Deciding that it is politically stupid to point out their Readers’ Digest understanding of a deeply-flawed business text, I instead argued that an organization built around vision, rather than profits, does not have the same constraints that allow disruptive technologies to spell their undoing.

That argument didn’t carry weight because people with more experience than me were sure that this initiative would be defunded in the next annual plan and that no one would ever get behind a project that is a direct threat to them. Incubation outside the WMF is only possibility.

It’s sad that people don’t bother to know the most basic lived history of their own industries (or have a terribly short memory).

I give you the history of Firefox:

The Mozilla Firefox project was created by Dave Hyatt and Blake Ross as an experimental branch of the Mozilla browser.

The Phoenix name was kept until April 14, 2003, when it was changed because of a trademark dispute with the BIOS manufacturer, Phoenix Technologies (which produces a BIOS-based browser called Phoenix FirstWare Connect). The new name, Firebird, met with mixed reactions, particularly as theFirebird database server already carried the name.

The project which became Firefox started as an experimental branch of the Mozilla Suite called m/b (or mozilla/browser). After it had been sufficiently developed, binaries for public testing appeared in September 2002 under the name Phoenix

Hyatt, Ross, Hewitt and Chanial developed their browser to combat the software bloat of the Mozilla Suite (codenamed, internally referred to, and continued by the community as SeaMonkey), which integrated features such as IRC, mail and news, and WYSIWYG HTML editing into one software suite.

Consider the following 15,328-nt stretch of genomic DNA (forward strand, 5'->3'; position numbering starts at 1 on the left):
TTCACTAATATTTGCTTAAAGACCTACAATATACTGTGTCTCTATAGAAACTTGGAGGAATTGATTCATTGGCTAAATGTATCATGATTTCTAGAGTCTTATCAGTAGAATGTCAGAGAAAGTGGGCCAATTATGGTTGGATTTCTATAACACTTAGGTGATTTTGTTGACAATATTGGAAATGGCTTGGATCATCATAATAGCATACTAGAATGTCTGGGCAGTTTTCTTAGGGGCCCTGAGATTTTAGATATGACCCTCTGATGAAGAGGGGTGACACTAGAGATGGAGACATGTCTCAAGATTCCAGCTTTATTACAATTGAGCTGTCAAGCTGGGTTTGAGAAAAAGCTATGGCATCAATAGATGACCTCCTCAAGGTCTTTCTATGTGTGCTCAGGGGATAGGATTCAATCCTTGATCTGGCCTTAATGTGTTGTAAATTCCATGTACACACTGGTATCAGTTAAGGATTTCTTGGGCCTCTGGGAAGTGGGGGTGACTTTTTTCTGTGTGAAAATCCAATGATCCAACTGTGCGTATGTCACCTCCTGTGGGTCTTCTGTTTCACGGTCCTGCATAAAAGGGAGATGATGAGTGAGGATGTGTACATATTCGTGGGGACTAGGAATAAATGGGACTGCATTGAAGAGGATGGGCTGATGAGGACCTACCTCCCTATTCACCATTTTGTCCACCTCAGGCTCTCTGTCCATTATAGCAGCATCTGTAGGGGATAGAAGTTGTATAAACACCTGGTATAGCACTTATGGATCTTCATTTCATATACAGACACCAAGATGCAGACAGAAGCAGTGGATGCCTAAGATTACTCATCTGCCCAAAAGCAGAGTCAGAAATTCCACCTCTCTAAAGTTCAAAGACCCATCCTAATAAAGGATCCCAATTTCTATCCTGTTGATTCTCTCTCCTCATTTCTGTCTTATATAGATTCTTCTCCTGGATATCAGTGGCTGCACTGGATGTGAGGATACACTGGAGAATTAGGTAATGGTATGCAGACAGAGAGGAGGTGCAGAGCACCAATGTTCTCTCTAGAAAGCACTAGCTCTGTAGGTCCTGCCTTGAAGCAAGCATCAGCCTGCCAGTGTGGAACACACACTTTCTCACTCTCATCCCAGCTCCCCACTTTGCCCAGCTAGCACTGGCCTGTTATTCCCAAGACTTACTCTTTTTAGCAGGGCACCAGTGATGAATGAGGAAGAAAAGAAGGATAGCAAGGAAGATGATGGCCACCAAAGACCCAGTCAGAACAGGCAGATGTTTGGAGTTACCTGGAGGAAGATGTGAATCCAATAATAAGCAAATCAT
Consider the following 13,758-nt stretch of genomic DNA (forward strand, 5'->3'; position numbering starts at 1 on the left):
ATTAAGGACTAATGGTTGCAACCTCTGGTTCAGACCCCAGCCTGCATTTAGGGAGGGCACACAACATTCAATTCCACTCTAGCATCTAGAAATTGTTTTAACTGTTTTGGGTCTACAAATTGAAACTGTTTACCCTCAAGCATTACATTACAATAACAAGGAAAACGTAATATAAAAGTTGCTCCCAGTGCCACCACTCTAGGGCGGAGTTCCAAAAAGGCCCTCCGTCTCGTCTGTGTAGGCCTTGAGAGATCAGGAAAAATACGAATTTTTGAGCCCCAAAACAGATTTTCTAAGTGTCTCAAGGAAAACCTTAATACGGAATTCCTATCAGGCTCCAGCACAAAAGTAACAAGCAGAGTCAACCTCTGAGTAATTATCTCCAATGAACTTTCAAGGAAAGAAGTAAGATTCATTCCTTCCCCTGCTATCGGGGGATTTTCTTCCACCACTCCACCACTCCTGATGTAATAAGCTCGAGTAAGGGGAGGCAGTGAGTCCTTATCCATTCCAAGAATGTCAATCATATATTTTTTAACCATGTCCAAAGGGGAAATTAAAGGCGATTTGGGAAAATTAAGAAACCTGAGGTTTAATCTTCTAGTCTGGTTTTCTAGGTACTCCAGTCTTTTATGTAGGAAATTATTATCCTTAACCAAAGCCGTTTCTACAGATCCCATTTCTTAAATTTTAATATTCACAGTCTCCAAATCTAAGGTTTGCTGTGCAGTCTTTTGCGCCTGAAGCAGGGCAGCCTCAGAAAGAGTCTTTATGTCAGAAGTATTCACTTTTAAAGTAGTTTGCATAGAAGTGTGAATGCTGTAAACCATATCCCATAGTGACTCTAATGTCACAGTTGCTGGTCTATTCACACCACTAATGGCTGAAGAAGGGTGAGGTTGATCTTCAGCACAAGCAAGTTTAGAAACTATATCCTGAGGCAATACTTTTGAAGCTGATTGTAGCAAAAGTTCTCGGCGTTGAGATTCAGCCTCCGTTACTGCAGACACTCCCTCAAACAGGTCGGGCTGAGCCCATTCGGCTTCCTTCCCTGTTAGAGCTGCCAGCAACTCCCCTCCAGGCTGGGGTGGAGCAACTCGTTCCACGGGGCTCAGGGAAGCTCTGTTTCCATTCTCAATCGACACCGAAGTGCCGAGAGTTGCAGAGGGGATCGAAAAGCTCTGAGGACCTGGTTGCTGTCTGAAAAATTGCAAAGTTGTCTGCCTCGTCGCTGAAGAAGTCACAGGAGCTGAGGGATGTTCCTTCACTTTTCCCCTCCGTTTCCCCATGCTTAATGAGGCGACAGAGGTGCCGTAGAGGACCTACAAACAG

Dave Hyatt would leave Netscape4 for Apple in 2002 and go on to architect the number one competitor to Firefox, Safari and WebKit (the core of Safari and Google Chrome). Blake Ross would work at Netscape/Mozilla until 2004 and be nominated the next year for Wired magazine’s top Rave Award, Renegade of the Year as all of Mozilla’s resources had were redirected to Firefox, a project started internally by two employees to combat the poor direction of original Mozilla project.

So yeah, Fuck you.

One Year later

It really is astounding when you think about the level of incompetence that was on display.

There are only two large-scale consumer-facing Internet non-profits: The Wikimedia Foundation and Mozilla Foundation (which owns Mozilla Corporation). Someone makes a statement that everyone accepts and affects the entire annual budget. Meanwhile, the only other company that shares organizational affinity with yours is a living counterfactual to the statement.

I didn’t say anything as I was sitting on my resignation letter and didn’t want to humiliate my colleagues, but the disappointment I had back then was immense. Now that I’m gone, that disappointment has turned into relief.


  1. In the months since this time whenever I mentioned this to a WMF staff member, often you’d pretty much have to hold him or her back from wanting to switch into this team if it were to exist. 
  2. Chief level, as in CEO, CTO, Vice President, etc. 
  3. Not that it would have won that given that this would have required a resource sacrifice among all the Directors… Still, it would have been worth it just to see who cared more about the mission and who more about their fiefdom (or their job). :-) 
  4. Mozilla Foundation before it was separated in from Netscape in July 2003.